Your role as tutor is to help students learn the process for problem solving and build their confidence and content knowledge. You may feel pressure because you have the ability to influence a group of students, and you want to do well. Take it easy! If you are doing your best to tutor students, they will see that and respect you for your effort. Know that you have a support system with the Foundry team, fellow tutors, and the faculty.
Here are some basic principles for working with students:
- Communicate. Communication is one of the keys to success. Nonverbal communication is just as important as verbal, so be aware of your posture and body language. Avoid crossing your arms, leaning back in your chair, tapping pens, doodling, fidgeting, zoning out, or ongoing looks of frustration. Nod and smile appropriately to let your student understand that you support him/her. Be sure to make appropriate eye contact. Your behavior is a model for your student, and this is a great way to show you are listening and engaged.
- Be sincere. More than how much you remember about geometry, students care if you are real with them. If you feel relaxed, open, confident, and comfortable, students will feel this way, too. Chit-chatting before and occasionally during the tutoring session allows you to relate to the student and to better understand the most effective ways to teach them.
- Share your experience. We all have stories about having difficulty with particular subjects/topics. Sharing these anecdotes helps students to know they are not alone. If your students know that they are not alone, they will feel like the trouble they are having in school is a part of the learning process. Trust us, it is!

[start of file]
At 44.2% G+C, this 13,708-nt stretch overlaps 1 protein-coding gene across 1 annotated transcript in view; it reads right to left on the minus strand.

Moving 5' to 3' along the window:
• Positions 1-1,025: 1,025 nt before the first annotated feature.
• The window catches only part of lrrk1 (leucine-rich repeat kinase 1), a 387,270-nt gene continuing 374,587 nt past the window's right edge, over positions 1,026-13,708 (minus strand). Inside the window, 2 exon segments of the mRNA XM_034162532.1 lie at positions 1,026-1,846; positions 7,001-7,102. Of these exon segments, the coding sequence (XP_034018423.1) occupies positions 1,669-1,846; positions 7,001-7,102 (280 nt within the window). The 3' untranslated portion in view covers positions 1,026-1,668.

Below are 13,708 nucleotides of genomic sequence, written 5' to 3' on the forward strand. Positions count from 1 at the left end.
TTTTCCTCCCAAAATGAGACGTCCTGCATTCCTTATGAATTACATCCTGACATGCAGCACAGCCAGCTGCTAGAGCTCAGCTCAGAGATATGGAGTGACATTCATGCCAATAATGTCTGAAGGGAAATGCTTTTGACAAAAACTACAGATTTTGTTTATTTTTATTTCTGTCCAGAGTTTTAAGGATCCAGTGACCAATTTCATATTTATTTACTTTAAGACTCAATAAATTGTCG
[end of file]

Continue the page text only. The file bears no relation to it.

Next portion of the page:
- Make the process transparent. Teamwork and communication are really important parts of tutoring. In order to maintain a successful program, we need all the tutors to act as transparently as possible. Set clear boundaries and make a plan that meets both your expectations and the student’s. Communicate openly and often.
- Talk to your fellow tutors and the school faculty. They may be able to provide helpful information about the students’ lives and can give you tips that you may have not considered. Tell the teacher what’s going on with students’ behavior and progress (ex: what issues they are having); they may have strategies/ideas to improve your next session with that student.
2. Tutor-Student Relationship
Helping students take ownership of their learning is a critical step in the process of education, and as a tutor you will have the ability and the responsibility to guide these students to be empowered learners.
- Make students do the work. Never give them the answer. In the long-run, you’re doing them a huge favor by teaching them how to learn the materials at hand.
- Have students prioritize their work. Students can then make choices about what they want to work on during their tutoring sessions. For example, ask: “Which work should you do first? Why? What should we do now?”
- Ask questions! You may begin by saying something like: “How would you begin solving this homework problem?” Be sure to ask questions your student is able to answer, as well as harder ones.